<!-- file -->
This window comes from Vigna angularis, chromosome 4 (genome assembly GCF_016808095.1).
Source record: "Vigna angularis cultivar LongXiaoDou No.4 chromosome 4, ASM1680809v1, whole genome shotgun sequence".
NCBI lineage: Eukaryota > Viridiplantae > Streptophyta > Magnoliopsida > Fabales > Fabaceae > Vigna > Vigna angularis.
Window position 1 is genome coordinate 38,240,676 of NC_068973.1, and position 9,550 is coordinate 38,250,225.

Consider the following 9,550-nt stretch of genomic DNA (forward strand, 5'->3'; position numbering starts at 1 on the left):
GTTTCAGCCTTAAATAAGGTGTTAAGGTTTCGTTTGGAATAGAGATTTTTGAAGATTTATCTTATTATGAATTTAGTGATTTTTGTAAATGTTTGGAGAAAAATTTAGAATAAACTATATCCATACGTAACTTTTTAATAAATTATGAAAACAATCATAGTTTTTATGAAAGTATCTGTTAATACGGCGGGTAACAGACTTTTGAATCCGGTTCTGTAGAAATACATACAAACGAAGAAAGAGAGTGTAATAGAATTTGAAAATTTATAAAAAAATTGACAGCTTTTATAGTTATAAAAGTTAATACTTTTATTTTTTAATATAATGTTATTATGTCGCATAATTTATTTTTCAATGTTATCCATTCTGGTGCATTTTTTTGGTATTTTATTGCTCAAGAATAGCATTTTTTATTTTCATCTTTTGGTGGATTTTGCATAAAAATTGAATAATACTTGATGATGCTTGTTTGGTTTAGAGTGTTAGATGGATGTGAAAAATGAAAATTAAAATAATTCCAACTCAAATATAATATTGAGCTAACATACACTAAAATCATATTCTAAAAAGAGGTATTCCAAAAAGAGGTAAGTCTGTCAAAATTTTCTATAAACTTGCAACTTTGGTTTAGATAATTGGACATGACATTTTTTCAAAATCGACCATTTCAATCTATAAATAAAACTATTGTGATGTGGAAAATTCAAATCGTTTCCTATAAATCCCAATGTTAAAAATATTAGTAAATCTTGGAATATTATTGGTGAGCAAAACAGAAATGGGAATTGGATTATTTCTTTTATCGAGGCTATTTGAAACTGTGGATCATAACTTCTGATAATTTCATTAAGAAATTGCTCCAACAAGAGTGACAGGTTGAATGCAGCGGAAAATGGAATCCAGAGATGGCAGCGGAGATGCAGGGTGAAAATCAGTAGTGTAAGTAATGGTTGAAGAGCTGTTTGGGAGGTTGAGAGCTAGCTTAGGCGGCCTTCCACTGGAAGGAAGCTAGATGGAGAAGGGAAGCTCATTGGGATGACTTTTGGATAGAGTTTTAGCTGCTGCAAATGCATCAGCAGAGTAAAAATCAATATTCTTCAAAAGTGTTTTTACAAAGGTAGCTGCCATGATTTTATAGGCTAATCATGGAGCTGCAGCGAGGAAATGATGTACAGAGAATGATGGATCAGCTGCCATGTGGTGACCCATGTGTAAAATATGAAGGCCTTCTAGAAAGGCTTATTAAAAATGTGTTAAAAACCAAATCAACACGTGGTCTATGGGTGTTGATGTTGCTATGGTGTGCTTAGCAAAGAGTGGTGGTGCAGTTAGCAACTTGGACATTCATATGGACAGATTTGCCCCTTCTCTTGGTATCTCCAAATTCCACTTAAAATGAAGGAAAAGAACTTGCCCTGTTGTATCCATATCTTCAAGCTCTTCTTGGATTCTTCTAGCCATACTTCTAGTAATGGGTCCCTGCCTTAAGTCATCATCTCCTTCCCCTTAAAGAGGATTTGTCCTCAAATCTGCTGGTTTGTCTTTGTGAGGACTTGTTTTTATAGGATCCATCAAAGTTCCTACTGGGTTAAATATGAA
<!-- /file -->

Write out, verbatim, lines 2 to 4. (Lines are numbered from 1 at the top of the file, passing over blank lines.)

Source record: "Vigna angularis cultivar LongXiaoDou No.4 chromosome 4, ASM1680809v1, whole genome shotgun sequence".
NCBI lineage: Eukaryota > Viridiplantae > Streptophyta > Magnoliopsida > Fabales > Fabaceae > Vigna > Vigna angularis.
Window position 1 is genome coordinate 38,240,676 of NC_068973.1, and position 9,550 is coordinate 38,250,225.